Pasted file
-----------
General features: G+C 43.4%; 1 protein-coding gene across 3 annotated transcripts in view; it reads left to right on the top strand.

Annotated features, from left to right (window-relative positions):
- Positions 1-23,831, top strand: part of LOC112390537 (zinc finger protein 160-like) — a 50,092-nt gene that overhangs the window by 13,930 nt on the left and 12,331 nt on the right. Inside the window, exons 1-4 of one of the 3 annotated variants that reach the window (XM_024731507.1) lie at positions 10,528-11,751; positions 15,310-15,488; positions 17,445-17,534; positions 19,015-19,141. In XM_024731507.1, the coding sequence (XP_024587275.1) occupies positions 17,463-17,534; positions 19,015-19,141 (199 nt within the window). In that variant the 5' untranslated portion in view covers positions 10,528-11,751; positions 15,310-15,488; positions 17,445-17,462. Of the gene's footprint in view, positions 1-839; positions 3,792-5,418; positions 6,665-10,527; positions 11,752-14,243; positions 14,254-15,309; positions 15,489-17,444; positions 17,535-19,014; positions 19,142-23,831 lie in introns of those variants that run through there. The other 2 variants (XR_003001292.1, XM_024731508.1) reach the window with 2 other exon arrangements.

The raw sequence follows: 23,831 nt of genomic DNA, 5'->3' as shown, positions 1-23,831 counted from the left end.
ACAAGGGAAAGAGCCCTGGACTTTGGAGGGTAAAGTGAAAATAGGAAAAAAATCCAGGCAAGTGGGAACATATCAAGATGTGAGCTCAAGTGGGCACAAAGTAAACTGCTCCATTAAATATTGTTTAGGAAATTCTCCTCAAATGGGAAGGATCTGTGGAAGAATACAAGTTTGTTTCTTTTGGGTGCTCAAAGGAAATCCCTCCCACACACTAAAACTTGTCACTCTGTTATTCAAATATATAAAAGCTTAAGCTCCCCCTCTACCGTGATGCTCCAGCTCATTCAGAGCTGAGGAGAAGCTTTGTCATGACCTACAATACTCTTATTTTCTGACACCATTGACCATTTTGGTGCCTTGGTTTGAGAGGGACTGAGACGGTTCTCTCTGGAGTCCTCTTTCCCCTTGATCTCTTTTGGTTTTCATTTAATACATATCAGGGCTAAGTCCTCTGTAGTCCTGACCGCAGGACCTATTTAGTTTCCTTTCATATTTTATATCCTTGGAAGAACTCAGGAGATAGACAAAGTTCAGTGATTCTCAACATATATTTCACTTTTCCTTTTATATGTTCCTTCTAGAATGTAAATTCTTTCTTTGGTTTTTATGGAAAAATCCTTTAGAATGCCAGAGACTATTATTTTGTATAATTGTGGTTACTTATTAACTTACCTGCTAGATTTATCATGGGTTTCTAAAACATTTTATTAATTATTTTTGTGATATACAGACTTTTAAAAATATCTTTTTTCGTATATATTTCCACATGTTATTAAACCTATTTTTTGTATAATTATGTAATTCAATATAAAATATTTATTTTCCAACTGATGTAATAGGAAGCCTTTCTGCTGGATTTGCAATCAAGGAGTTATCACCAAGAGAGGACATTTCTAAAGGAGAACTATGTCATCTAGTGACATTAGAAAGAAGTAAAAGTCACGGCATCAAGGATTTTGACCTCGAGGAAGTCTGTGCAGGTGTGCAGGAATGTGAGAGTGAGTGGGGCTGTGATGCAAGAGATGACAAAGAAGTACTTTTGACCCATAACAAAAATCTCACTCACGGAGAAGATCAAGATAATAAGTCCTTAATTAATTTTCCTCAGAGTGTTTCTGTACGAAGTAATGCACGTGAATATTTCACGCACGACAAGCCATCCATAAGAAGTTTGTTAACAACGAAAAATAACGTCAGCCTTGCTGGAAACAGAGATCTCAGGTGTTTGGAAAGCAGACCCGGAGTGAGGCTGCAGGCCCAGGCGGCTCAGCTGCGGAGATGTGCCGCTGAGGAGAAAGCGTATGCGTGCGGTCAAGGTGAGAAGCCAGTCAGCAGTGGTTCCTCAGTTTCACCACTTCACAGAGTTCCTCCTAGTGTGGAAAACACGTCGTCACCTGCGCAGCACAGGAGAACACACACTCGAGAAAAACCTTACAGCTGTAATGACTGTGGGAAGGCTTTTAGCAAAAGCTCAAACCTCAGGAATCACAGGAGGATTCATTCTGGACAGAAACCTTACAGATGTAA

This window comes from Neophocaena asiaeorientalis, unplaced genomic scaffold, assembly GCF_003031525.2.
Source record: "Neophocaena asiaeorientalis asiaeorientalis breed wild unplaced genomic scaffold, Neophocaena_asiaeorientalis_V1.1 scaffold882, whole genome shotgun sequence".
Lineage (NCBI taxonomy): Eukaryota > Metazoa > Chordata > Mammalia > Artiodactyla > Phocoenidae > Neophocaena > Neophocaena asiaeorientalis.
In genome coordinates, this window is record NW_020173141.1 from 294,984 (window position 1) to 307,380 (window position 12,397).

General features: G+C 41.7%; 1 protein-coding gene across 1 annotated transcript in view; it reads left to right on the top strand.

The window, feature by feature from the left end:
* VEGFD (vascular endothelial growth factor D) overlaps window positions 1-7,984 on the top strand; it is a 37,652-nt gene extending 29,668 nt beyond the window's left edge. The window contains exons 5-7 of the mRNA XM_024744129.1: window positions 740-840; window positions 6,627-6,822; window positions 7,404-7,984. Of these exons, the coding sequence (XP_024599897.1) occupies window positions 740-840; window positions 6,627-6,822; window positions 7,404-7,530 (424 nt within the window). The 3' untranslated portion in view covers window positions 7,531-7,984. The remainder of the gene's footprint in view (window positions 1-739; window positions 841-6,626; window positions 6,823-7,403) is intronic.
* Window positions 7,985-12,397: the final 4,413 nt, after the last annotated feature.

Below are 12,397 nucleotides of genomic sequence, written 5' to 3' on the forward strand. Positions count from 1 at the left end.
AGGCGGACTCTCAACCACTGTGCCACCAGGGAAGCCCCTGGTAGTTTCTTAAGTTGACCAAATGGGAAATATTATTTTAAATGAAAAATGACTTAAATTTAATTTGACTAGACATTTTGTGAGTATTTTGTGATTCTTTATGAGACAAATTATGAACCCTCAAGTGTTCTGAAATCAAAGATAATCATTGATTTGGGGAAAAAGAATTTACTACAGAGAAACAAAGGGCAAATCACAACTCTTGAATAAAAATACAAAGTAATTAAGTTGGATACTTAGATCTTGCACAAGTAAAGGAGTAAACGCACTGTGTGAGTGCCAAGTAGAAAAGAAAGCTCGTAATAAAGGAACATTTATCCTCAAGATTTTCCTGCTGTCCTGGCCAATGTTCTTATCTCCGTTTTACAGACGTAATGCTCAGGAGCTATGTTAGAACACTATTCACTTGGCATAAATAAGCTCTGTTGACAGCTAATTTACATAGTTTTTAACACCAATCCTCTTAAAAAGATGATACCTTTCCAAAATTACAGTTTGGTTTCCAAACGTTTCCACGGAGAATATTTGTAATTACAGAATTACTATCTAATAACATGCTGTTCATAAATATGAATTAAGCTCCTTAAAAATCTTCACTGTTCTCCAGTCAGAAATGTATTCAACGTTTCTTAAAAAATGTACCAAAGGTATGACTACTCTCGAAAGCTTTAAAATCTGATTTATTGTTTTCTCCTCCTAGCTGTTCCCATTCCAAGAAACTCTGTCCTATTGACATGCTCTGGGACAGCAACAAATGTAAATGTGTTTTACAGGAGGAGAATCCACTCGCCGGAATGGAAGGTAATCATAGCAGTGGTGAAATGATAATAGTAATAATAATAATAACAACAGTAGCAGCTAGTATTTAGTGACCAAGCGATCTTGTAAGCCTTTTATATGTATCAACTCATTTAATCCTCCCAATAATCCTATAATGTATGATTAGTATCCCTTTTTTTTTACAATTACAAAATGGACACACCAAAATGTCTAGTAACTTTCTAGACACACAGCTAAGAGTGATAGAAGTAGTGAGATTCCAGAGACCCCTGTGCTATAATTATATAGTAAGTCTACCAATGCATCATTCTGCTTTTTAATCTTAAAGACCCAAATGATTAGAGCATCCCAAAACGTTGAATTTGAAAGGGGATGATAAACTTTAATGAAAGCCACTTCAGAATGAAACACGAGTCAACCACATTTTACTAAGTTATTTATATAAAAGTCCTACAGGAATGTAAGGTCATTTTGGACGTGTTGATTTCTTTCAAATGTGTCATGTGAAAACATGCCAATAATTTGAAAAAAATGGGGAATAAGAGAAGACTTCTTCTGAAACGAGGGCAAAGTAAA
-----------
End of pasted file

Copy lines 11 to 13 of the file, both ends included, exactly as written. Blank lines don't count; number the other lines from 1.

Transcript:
The window, feature by feature from the left end:
* VEGFD (vascular endothelial growth factor D) overlaps window positions 1-7,984 on the top strand; it is a 37,652-nt gene extending 29,668 nt beyond the window's left edge. The window contains exons 5-7 of the mRNA XM_024744129.1: window positions 740-840; window positions 6,627-6,822; window positions 7,404-7,984. Of these exons, the coding sequence (XP_024599897.1) occupies window positions 740-840; window positions 6,627-6,822; window positions 7,404-7,530 (424 nt within the window). The 3' untranslated portion in view covers window positions 7,531-7,984. The remainder of the gene's footprint in view (window positions 1-739; window positions 841-6,626; window positions 6,823-7,403) is intronic.
* Window positions 7,985-12,397: the final 4,413 nt, after the last annotated feature.